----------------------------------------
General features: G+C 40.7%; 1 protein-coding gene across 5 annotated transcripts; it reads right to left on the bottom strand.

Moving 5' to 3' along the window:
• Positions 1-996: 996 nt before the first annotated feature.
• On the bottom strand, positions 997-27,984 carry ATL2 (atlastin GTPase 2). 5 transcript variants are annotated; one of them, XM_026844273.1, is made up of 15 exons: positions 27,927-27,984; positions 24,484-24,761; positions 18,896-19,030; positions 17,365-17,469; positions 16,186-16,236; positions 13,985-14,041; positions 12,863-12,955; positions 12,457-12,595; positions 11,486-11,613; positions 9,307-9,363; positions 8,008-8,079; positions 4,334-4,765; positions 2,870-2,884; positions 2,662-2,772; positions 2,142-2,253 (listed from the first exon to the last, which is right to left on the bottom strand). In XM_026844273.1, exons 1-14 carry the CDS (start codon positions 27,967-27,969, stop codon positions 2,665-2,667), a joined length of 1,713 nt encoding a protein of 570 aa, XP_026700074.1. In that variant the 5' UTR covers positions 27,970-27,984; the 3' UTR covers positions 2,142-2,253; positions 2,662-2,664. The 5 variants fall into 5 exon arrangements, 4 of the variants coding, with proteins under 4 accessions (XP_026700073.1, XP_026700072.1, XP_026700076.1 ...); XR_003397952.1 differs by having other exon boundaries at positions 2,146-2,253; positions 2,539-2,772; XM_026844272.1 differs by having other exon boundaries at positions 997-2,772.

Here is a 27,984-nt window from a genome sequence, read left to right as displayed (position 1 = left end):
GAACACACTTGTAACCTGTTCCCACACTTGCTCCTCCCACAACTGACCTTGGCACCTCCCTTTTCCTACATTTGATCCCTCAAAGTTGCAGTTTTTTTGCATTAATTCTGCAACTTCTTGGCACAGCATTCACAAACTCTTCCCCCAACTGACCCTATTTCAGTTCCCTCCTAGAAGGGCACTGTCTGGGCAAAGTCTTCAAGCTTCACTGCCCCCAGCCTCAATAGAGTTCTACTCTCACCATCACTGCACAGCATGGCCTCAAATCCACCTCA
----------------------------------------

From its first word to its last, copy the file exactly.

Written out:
General features: G+C 40.7%; 1 protein-coding gene across 5 annotated transcripts; it reads right to left on the bottom strand.

Moving 5' to 3' along the window:
• Positions 1-996: 996 nt before the first annotated feature.
• On the bottom strand, positions 997-27,984 carry ATL2 (atlastin GTPase 2). 5 transcript variants are annotated; one of them, XM_026844273.1, is made up of 15 exons: positions 27,927-27,984; positions 24,484-24,761; positions 18,896-19,030; positions 17,365-17,469; positions 16,186-16,236; positions 13,985-14,041; positions 12,863-12,955; positions 12,457-12,595; positions 11,486-11,613; positions 9,307-9,363; positions 8,008-8,079; positions 4,334-4,765; positions 2,870-2,884; positions 2,662-2,772; positions 2,142-2,253 (listed from the first exon to the last, which is right to left on the bottom strand). In XM_026844273.1, exons 1-14 carry the CDS (start codon positions 27,967-27,969, stop codon positions 2,665-2,667), a joined length of 1,713 nt encoding a protein of 570 aa, XP_026700074.1. In that variant the 5' UTR covers positions 27,970-27,984; the 3' UTR covers positions 2,142-2,253; positions 2,662-2,664. The 5 variants fall into 5 exon arrangements, 4 of the variants coding, with proteins under 4 accessions (XP_026700073.1, XP_026700072.1, XP_026700076.1 ...); XR_003397952.1 differs by having other exon boundaries at positions 2,146-2,253; positions 2,539-2,772; XM_026844272.1 differs by having other exon boundaries at positions 997-2,772.

Here is a 27,984-nt window from a genome sequence, read left to right as displayed (position 1 = left end):
GAACACACTTGTAACCTGTTCCCACACTTGCTCCTCCCACAACTGACCTTGGCACCTCCCTTTTCCTACATTTGATCCCTCAAAGTTGCAGTTTTTTTGCATTAATTCTGCAACTTCTTGGCACAGCATTCACAAACTCTTCCCCCAACTGACCCTATTTCAGTTCCCTCCTAGAAGGGCACTGTCTGGGCAAAGTCTTCAAGCTTCACTGCCCCCAGCCTCAATAGAGTTCTACTCTCACCATCACTGCACAGCATGGCCTCAAATCCACCTCA